Reassurance there’s no other current owner of the property
First and foremost, a preliminary title report will help confirm who owns the property and whether they have the right to even sell it.
A preliminary title report will also reveal any other existing owners or heirs. A third party with interest in the property may try to sue you and claim it as their own. With the report revealing everything, there’s no way for the seller to conceal the identities of any co-owners or heirs.
Find out about any liens on the property
The preliminary title report will tell you if any creditor has placed a lien on your dream house. A lien is a legal notice sent by a creditor to ensure they get their money back from the borrower. They can result from unpaid taxes, mortgages, and repairing/renovation costs, among other things. Liens can even lead to foreclosure, in which a creditor will forcefully sell the property to collect their debt.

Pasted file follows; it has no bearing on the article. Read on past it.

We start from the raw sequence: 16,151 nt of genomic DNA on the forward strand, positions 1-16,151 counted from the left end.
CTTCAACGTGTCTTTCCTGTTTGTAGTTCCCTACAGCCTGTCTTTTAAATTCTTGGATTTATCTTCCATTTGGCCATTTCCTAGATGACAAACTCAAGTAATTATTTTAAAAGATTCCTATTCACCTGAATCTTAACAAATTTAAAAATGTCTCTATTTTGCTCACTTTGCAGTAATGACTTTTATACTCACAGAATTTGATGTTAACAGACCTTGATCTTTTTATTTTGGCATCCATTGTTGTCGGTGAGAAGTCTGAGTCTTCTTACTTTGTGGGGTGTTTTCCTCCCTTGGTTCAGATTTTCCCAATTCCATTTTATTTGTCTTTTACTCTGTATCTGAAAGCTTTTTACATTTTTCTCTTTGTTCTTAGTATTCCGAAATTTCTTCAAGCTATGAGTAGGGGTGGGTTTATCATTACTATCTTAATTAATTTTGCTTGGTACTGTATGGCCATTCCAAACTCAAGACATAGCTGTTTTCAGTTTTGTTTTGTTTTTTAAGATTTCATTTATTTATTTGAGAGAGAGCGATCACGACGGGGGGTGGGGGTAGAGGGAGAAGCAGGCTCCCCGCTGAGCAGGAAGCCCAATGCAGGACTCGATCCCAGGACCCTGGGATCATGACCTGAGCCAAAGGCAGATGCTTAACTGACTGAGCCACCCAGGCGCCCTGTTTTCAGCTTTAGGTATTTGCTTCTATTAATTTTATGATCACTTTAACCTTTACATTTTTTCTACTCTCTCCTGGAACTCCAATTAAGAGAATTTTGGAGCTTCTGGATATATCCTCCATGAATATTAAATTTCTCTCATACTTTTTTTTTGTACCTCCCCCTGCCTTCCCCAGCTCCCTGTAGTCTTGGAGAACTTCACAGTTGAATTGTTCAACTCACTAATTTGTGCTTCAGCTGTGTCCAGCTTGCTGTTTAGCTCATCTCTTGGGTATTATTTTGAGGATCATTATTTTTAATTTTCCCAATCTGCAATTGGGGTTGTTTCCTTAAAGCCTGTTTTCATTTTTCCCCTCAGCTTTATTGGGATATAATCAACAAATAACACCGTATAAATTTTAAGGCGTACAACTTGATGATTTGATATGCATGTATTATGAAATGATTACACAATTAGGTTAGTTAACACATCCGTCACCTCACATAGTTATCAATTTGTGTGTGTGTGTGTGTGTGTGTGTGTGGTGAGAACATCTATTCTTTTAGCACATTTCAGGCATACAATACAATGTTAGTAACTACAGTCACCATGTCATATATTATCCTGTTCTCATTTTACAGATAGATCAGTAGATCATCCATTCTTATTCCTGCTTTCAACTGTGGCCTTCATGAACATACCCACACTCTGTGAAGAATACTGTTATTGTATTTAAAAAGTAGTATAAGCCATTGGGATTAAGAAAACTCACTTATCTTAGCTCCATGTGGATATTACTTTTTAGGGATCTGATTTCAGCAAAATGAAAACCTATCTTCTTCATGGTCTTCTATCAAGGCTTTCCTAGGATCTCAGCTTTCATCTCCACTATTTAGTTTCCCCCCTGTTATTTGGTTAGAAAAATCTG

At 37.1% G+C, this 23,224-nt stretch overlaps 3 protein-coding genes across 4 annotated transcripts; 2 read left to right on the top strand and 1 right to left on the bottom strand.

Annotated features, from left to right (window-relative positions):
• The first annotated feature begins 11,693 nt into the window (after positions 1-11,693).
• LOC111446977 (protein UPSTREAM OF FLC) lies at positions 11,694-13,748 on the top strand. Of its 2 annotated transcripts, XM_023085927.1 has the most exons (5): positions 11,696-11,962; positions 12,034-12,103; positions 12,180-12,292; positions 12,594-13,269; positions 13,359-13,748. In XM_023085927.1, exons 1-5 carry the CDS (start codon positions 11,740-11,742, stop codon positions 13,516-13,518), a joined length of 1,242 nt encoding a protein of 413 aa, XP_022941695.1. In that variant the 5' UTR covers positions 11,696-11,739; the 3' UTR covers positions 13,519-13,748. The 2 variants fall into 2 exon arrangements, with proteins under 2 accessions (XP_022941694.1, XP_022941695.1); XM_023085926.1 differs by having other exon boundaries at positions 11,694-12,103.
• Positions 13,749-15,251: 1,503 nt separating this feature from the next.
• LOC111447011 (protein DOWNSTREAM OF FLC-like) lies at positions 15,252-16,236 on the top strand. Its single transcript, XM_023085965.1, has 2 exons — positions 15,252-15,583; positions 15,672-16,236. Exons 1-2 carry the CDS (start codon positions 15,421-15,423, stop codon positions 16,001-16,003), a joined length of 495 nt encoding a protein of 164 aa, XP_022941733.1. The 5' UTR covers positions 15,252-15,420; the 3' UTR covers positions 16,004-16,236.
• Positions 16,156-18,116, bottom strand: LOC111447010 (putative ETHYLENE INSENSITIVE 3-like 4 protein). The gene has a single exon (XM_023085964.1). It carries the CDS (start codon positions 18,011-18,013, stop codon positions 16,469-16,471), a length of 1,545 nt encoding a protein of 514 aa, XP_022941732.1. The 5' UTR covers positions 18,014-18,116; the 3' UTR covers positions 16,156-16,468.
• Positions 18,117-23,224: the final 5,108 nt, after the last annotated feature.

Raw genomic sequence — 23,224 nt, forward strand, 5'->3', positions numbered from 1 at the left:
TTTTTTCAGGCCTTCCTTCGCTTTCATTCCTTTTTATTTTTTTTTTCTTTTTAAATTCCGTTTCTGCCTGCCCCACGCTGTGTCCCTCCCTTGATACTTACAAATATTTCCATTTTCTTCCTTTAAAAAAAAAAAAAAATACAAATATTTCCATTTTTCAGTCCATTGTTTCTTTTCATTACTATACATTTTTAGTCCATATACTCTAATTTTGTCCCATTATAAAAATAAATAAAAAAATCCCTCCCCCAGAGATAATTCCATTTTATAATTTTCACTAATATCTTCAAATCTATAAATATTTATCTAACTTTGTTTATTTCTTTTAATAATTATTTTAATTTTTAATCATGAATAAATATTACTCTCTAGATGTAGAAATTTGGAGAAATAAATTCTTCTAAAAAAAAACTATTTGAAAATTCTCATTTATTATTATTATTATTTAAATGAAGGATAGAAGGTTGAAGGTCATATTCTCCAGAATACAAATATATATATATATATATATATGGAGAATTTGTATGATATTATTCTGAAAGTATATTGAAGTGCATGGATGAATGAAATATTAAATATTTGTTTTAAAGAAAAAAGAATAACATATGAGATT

Naturally, you’d want to know if the property you’re about to purchase has a preexisting lien on it or not. If there is one, you should either have the seller agree to pay it off or demand a lower price to offset the cost of paying back owed debts.
Discover restrictions and easements
Chances are that you’ve imagined how you’d like to remodel and use your future home. Maybe you want taller fences. Or a completely different garden. Or perhaps you wish to bring a certain number of pets with you.